Miami man wins case against neighbor who he claimed was harassing him

Alexander Tatum granted restraining order after video captures neighbor’s actions

MIAMI – A Miami man has won his legal fight against a neighbor who he said had been harassing him and making racist comments toward him.

Alexander Tatum finally got his day in court this past week after Local 10 News first aired his story last May.

“Peace of mind – mentally, (there’s) nothing better than having some recourse to the situation,” he said.

Tatum has been waiting for months to plead his case for a restraining order against his neighbor, Jesus Hiedra.

Local 10 aired a story about some of Tatum’s grievances last year.

He bought his Miami home in 2019 and says the harassment began almost immediately -- a lot of it, caught on camera.

Hiedra is seen in surveillance video spraying something into Tatum’s yard. Tatum is convinced whatever it was, burned one of his dogs.

Tatum’s neighbor has also made multiple calls to Animal Control and the police have responded multiple times to their block.

Other videos show Hiedra flipping the bird, mooning the camera and giving death threats.

The n-word was also thrown out during a squabble over garbage bins.

Furthermore, Tatum obtained video of a laser light being shined in his face from his neighbor’s window.

Before Tatum could make his case in court, his neighbor’s lawyer made a statement on behalf of his client.

“He wants me, for him, to express his apology, or remorsefulness for any ill feelings between the parties,” the attorney said.

The attorney also offered a deal to have no contact with Tatum for the next few months, stop the complaint calls and forego the hearing, altogether.

Hiedra’s lawyer claimed there’d been no “bad behavior” in the past several weeks, and that that would be the case going forward.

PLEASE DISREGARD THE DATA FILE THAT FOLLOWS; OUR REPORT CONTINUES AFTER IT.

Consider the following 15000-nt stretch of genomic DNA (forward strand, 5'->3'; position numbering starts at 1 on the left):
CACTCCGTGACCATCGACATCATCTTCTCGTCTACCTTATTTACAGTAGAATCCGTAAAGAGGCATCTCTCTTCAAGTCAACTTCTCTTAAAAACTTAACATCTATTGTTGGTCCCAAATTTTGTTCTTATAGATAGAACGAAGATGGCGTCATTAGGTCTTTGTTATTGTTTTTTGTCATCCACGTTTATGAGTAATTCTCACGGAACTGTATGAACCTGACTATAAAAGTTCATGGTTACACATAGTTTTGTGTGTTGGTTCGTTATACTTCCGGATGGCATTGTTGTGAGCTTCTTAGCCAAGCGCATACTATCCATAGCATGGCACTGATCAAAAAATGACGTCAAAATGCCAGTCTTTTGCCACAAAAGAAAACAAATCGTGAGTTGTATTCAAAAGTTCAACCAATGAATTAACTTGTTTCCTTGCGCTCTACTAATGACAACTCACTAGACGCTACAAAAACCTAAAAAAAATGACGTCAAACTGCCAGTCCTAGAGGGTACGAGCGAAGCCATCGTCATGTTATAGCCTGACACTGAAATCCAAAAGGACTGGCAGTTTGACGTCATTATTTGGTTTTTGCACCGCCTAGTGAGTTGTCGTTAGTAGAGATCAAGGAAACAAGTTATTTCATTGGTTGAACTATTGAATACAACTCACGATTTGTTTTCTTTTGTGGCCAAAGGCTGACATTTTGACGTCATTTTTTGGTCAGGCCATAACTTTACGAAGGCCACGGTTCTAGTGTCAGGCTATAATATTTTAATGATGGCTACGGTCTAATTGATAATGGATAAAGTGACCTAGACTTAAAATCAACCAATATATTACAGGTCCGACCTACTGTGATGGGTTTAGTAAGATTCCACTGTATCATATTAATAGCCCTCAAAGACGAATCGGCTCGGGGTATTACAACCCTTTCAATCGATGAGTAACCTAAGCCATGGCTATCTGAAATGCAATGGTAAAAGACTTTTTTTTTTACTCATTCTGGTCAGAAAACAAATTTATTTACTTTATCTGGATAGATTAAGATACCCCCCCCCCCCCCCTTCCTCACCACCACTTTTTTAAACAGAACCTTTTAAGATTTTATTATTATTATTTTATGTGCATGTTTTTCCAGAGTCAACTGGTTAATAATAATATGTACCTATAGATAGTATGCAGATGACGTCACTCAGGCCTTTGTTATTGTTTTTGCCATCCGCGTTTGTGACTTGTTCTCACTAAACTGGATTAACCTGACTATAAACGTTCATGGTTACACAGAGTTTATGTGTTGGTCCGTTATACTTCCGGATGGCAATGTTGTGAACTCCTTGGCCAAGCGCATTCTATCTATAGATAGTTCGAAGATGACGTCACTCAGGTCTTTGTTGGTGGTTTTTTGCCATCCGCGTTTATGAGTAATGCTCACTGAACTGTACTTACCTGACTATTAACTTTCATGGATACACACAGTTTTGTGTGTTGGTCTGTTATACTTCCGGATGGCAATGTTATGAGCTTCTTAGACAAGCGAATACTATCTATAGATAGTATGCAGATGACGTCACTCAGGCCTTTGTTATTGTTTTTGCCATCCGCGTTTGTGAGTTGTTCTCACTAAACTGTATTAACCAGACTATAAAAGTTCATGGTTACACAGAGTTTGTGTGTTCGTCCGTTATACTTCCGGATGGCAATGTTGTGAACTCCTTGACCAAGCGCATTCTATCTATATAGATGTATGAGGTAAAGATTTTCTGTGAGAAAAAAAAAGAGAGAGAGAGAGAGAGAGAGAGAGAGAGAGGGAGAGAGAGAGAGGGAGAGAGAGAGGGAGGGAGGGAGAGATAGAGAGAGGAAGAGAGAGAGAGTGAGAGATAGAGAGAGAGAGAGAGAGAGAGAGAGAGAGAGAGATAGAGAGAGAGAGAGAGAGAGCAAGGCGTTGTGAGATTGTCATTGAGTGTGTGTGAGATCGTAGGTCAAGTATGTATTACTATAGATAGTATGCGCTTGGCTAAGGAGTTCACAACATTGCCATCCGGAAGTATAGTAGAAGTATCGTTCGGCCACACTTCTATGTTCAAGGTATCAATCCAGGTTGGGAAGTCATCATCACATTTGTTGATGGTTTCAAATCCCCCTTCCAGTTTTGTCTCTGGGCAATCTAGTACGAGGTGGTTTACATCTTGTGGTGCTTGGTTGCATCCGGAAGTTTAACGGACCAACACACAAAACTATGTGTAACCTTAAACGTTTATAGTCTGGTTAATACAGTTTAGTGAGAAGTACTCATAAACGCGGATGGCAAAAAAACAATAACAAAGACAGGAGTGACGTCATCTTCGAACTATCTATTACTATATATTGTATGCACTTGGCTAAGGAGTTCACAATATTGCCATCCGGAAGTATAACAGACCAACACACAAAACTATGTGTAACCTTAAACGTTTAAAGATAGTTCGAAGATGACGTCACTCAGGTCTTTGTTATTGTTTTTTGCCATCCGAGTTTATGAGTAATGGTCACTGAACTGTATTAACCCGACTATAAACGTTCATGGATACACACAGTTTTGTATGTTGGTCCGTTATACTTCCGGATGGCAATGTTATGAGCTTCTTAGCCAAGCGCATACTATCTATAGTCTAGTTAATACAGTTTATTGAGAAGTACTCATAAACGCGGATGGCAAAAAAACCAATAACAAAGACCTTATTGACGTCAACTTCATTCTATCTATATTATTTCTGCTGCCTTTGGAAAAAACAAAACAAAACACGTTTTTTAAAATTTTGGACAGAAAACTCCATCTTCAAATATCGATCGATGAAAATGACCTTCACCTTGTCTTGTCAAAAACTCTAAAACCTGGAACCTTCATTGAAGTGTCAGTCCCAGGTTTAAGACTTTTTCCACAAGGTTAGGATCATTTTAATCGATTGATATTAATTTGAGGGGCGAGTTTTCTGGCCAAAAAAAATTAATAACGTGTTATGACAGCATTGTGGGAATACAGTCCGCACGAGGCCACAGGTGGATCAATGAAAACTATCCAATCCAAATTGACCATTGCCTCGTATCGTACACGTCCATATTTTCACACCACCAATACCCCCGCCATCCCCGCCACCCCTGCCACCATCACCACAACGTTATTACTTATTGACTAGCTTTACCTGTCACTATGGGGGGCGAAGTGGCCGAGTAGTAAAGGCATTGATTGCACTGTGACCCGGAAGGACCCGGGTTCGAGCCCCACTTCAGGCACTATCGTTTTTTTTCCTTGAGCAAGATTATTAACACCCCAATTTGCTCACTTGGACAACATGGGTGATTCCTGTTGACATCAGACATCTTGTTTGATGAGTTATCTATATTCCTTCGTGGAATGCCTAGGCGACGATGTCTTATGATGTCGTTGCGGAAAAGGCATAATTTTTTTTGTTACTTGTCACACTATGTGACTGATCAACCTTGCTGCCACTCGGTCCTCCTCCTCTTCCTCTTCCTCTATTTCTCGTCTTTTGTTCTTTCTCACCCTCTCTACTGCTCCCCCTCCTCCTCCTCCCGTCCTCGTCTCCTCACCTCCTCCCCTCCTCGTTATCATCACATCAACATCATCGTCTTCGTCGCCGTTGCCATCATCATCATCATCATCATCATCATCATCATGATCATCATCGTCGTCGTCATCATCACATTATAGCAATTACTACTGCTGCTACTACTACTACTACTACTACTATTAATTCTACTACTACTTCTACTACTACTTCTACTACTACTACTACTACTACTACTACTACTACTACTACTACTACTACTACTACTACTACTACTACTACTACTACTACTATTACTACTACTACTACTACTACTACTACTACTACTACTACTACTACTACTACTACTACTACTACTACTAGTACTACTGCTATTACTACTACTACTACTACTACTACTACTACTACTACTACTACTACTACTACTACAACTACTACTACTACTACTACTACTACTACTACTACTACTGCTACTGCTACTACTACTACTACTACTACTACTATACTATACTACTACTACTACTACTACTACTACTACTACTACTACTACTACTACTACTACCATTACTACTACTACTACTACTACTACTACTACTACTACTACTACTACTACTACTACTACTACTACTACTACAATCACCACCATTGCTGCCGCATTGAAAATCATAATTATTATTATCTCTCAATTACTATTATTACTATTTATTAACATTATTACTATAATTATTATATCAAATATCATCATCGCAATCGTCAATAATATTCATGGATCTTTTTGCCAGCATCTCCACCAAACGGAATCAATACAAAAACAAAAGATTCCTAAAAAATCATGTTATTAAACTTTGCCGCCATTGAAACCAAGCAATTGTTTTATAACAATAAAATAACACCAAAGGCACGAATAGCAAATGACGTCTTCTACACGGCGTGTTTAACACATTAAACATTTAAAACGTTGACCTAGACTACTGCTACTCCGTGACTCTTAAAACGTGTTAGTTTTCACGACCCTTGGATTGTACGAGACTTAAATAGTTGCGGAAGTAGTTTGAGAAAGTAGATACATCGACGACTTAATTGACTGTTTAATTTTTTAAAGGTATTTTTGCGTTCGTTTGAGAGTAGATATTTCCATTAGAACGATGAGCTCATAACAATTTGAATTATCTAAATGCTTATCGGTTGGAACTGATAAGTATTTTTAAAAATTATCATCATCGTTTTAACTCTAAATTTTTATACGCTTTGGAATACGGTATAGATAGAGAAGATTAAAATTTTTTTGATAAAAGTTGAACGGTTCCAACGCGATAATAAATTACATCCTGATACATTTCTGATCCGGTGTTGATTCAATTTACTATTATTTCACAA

But, Tatum was adamant.

“I think we should move forward with the trial,” he told the judge.

The court considered all the evidence along with testimony from Tatum and his neighbor.

“Issues between neighbors don’t rise to the level of stalking because, generally, there’s a legitimate purpose associated with the conflict,” he said.

Nearly three hours later, the judge was ready to rule.

“That legitimate purpose, essentially, becomes obviated because the conduct rises to the level that is beyond what is reasonable,” the judge said. “I believe that the petitioner has met his burden here today.”

“I was able to articulate my case, and I won,” Tatum said.

Hiedra was ordered to have zero contact with his neighbor for the next three years and to stay 500 feet from Tatum at all times, aside from going in and out of his house.

“It’s three years that will give him a point where he has to stop and think,” Tatum said.

“If you go outside to your car, and you see him, you look away -- you don’t say anything,” the judge told Hiedra.

Neither Hiedra, or his lawyers had anything to say to Local 10 once the order was officially served.

“I didn’t get it for a lifetime, but I think the three years serves the purpose that I need to obtain my peace,” Tatum said.

The order also states that Hiedra can’t post about Tatum online.

The judge says violating the order could land Hiedra in jail and he could be kicked out of his home.

About the Author:

Layron Livingston made the move from Ohio's Miami Valley to Miami, Florida, to join the Local 10 News team.